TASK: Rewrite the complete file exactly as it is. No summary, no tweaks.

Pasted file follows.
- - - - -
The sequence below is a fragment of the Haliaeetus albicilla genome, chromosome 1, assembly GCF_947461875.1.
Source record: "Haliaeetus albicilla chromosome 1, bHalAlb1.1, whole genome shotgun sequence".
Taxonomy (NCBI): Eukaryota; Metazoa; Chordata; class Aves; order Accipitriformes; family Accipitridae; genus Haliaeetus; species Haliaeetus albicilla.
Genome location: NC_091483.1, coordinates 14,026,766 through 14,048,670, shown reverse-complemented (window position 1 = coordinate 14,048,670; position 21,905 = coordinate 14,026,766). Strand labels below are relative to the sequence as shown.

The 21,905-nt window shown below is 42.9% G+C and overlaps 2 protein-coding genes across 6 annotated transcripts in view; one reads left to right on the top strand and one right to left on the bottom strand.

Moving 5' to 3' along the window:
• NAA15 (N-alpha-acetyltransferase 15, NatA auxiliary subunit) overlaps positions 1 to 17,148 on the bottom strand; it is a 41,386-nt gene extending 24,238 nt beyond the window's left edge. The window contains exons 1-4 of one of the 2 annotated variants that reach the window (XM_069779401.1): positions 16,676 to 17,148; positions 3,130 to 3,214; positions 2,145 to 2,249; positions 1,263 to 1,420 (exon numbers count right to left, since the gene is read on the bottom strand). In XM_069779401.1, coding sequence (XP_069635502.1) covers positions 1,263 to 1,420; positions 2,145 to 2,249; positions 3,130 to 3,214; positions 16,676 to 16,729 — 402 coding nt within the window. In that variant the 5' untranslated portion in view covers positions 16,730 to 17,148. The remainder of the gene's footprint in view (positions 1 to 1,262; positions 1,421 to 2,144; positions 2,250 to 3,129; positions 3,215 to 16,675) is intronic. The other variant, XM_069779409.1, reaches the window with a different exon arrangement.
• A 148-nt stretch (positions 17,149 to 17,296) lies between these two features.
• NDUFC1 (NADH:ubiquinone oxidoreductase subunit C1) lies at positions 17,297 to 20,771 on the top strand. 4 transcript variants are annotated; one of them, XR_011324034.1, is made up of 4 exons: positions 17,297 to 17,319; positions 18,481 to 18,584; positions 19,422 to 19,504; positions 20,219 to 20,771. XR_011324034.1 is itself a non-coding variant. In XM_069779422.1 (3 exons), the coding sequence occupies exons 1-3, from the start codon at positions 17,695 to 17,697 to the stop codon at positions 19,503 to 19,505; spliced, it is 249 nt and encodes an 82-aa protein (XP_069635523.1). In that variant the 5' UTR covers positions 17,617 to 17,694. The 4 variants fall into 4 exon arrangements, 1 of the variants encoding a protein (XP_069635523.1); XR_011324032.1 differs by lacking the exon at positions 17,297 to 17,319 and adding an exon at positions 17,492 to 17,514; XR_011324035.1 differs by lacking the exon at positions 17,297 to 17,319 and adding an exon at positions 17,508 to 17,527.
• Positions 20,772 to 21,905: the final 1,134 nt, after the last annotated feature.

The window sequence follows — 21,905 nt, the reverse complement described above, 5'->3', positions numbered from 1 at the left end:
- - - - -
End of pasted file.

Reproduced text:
The sequence below is a fragment of the Haliaeetus albicilla genome, chromosome 1, assembly GCF_947461875.1.
Source record: "Haliaeetus albicilla chromosome 1, bHalAlb1.1, whole genome shotgun sequence".
Taxonomy (NCBI): Eukaryota; Metazoa; Chordata; class Aves; order Accipitriformes; family Accipitridae; genus Haliaeetus; species Haliaeetus albicilla.
Genome location: NC_091483.1, coordinates 14,026,766 through 14,048,670, shown reverse-complemented (window position 1 = coordinate 14,048,670; position 21,905 = coordinate 14,026,766). Strand labels below are relative to the sequence as shown.

The 21,905-nt window shown below is 42.9% G+C and overlaps 2 protein-coding genes across 6 annotated transcripts in view; one reads left to right on the top strand and one right to left on the bottom strand.

Moving 5' to 3' along the window:
• NAA15 (N-alpha-acetyltransferase 15, NatA auxiliary subunit) overlaps positions 1 to 17,148 on the bottom strand; it is a 41,386-nt gene extending 24,238 nt beyond the window's left edge. The window contains exons 1-4 of one of the 2 annotated variants that reach the window (XM_069779401.1): positions 16,676 to 17,148; positions 3,130 to 3,214; positions 2,145 to 2,249; positions 1,263 to 1,420 (exon numbers count right to left, since the gene is read on the bottom strand). In XM_069779401.1, coding sequence (XP_069635502.1) covers positions 1,263 to 1,420; positions 2,145 to 2,249; positions 3,130 to 3,214; positions 16,676 to 16,729 — 402 coding nt within the window. In that variant the 5' untranslated portion in view covers positions 16,730 to 17,148. The remainder of the gene's footprint in view (positions 1 to 1,262; positions 1,421 to 2,144; positions 2,250 to 3,129; positions 3,215 to 16,675) is intronic. The other variant, XM_069779409.1, reaches the window with a different exon arrangement.
• A 148-nt stretch (positions 17,149 to 17,296) lies between these two features.
• NDUFC1 (NADH:ubiquinone oxidoreductase subunit C1) lies at positions 17,297 to 20,771 on the top strand. 4 transcript variants are annotated; one of them, XR_011324034.1, is made up of 4 exons: positions 17,297 to 17,319; positions 18,481 to 18,584; positions 19,422 to 19,504; positions 20,219 to 20,771. XR_011324034.1 is itself a non-coding variant. In XM_069779422.1 (3 exons), the coding sequence occupies exons 1-3, from the start codon at positions 17,695 to 17,697 to the stop codon at positions 19,503 to 19,505; spliced, it is 249 nt and encodes an 82-aa protein (XP_069635523.1). In that variant the 5' UTR covers positions 17,617 to 17,694. The 4 variants fall into 4 exon arrangements, 1 of the variants encoding a protein (XP_069635523.1); XR_011324032.1 differs by lacking the exon at positions 17,297 to 17,319 and adding an exon at positions 17,492 to 17,514; XR_011324035.1 differs by lacking the exon at positions 17,297 to 17,319 and adding an exon at positions 17,508 to 17,527.
• Positions 20,772 to 21,905: the final 1,134 nt, after the last annotated feature.

The window sequence follows — 21,905 nt, the reverse complement described above, 5'->3', positions numbered from 1 at the left end: